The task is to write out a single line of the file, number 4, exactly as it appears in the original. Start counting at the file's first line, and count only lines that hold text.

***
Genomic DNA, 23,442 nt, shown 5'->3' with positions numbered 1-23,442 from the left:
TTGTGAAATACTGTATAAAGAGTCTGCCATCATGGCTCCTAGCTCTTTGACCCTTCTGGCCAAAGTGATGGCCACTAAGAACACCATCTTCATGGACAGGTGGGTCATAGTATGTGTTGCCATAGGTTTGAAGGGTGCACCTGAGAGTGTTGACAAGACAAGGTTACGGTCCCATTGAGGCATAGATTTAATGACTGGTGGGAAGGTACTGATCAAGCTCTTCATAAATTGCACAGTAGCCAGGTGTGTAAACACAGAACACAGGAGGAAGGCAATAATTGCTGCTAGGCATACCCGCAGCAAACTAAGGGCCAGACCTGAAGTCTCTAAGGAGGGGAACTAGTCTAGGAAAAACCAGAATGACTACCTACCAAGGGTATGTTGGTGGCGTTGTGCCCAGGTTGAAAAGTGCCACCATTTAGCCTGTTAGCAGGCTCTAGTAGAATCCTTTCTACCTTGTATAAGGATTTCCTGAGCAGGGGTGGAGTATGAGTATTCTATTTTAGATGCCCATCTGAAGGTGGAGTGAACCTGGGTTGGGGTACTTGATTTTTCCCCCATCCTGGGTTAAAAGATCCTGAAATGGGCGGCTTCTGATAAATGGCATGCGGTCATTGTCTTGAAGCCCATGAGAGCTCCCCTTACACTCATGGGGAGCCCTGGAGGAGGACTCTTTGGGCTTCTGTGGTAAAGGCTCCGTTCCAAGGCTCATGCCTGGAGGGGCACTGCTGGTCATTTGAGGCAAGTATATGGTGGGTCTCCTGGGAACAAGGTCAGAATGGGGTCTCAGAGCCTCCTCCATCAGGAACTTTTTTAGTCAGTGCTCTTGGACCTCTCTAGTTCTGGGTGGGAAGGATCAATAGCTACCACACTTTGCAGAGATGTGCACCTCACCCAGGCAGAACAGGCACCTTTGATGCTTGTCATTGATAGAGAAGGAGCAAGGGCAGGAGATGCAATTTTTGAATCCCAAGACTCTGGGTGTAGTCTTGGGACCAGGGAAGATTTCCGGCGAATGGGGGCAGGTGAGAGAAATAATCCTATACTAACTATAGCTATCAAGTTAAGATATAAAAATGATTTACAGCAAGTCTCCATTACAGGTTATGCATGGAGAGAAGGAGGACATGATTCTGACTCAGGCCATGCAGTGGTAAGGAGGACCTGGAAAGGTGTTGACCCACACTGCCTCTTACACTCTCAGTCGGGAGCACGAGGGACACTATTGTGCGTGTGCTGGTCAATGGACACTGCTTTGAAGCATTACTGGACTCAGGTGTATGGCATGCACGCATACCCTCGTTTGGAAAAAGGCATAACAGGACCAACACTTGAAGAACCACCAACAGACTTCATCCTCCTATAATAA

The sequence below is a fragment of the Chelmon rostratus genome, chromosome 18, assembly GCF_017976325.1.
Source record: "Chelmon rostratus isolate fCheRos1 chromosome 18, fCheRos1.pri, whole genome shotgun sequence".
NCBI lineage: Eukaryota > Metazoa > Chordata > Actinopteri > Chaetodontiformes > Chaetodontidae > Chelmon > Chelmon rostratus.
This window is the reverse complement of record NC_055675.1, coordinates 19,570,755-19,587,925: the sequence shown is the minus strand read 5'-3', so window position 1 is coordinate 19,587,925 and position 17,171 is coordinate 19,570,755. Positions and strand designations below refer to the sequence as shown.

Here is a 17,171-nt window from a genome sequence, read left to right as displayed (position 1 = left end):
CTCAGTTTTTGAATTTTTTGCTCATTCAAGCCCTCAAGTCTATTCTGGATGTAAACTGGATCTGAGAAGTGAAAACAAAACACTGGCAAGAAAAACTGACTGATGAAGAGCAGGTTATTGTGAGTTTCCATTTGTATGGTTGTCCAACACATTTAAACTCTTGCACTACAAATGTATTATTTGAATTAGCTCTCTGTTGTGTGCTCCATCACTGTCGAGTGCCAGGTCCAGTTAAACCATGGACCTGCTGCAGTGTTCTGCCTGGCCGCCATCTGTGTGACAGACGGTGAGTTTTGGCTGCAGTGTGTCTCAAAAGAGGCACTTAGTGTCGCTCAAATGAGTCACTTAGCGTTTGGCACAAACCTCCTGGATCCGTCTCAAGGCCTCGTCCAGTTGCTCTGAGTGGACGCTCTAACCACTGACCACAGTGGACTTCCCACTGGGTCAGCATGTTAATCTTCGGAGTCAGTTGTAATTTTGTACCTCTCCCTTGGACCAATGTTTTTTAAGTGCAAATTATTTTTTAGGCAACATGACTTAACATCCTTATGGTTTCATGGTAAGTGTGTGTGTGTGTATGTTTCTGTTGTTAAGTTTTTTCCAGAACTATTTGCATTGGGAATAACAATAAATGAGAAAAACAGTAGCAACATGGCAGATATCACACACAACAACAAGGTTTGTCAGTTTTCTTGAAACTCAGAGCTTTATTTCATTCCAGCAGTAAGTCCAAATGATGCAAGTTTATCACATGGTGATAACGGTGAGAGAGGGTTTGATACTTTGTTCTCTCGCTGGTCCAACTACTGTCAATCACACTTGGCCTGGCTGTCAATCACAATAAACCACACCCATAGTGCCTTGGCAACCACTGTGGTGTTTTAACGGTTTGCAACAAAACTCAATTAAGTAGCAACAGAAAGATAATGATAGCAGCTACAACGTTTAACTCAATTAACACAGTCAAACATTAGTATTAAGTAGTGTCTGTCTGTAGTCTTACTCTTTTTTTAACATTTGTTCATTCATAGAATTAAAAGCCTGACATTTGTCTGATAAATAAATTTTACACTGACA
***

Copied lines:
Source record: "Chelmon rostratus isolate fCheRos1 chromosome 18, fCheRos1.pri, whole genome shotgun sequence".